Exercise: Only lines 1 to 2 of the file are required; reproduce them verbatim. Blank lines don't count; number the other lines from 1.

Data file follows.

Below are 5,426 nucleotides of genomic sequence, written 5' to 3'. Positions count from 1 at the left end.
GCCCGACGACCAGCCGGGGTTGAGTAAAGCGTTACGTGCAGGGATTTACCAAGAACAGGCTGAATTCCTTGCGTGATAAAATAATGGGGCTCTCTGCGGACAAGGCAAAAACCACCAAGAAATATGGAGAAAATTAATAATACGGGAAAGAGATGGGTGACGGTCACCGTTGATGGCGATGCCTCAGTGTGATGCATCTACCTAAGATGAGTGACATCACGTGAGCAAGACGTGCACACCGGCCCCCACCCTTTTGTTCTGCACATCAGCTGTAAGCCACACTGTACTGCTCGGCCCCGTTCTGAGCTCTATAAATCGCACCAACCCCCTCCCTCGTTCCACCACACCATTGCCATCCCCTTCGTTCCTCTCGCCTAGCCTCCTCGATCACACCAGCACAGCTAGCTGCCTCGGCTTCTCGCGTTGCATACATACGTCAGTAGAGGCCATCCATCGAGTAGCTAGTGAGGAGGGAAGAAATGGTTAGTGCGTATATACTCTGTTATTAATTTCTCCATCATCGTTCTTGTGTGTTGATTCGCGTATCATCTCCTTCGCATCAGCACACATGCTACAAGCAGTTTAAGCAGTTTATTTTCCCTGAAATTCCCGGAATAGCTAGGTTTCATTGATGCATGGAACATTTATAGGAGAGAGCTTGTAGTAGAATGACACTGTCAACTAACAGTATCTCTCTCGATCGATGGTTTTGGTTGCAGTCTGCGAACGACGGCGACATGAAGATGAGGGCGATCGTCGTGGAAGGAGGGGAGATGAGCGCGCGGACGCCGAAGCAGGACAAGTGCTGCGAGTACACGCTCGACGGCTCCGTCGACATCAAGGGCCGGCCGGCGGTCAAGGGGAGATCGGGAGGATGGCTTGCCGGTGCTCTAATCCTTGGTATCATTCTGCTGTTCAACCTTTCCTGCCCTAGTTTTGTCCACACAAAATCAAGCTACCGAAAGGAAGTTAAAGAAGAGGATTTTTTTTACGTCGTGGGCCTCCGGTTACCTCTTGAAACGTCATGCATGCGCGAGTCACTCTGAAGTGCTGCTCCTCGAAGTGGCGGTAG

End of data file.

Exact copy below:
Below are 5,426 nucleotides of genomic sequence, written 5' to 3'. Positions count from 1 at the left end.
GCCCGACGACCAGCCGGGGTTGAGTAAAGCGTTACGTGCAGGGATTTACCAAGAACAGGCTGAATTCCTTGCGTGATAAAATAATGGGGCTCTCTGCGGACAAGGCAAAAACCACCAAGAAATATGGAGAAAATTAATAATACGGGAAAGAGATGGGTGACGGTCACCGTTGATGGCGATGCCTCAGTGTGATGCATCTACCTAAGATGAGTGACATCACGTGAGCAAGACGTGCACACCGGCCCCCACCCTTTTGTTCTGCACATCAGCTGTAAGCCACACTGTACTGCTCGGCCCCGTTCTGAGCTCTATAAATCGCACCAACCCCCTCCCTCGTTCCACCACACCATTGCCATCCCCTTCGTTCCTCTCGCCTAGCCTCCTCGATCACACCAGCACAGCTAGCTGCCTCGGCTTCTCGCGTTGCATACATACGTCAGTAGAGGCCATCCATCGAGTAGCTAGTGAGGAGGGAAGAAATGGTTAGTGCGTATATACTCTGTTATTAATTTCTCCATCATCGTTCTTGTGTGTTGATTCGCGTATCATCTCCTTCGCATCAGCACACATGCTACAAGCAGTTTAAGCAGTTTATTTTCCCTGAAATTCCCGGAATAGCTAGGTTTCATTGATGCATGGAACATTTATAGGAGAGAGCTTGTAGTAGAATGACACTGTCAACTAACAGTATCTCTCTCGATCGATGGTTTTGGTTGCAGTCTGCGAACGACGGCGACATGAAGATGAGGGCGATCGTCGTGGAAGGAGGGGAGATGAGCGCGCGGACGCCGAAGCAGGACAAGTGCTGCGAGTACACGCTCGACGGCTCCGTCGACATCAAGGGCCGGCCGGCGGTCAAGGGGAGATCGGGAGGATGGCTTGCCGGTGCTCTAATCCTTGGTATCATTCTGCTGTTCAACCTTTCCTGCCCTAGTTTTGTCCACACAAAATCAAGCTACCGAAAGGAAGTTAAAGAAGAGGATTTTTTTTACGTCGTGGGCCTCCGGTTACCTCTTGAAACGTCATGCATGCGCGAGTCACTCTGAAGTGCTGCTCCTCGAAGTGGCGGTAG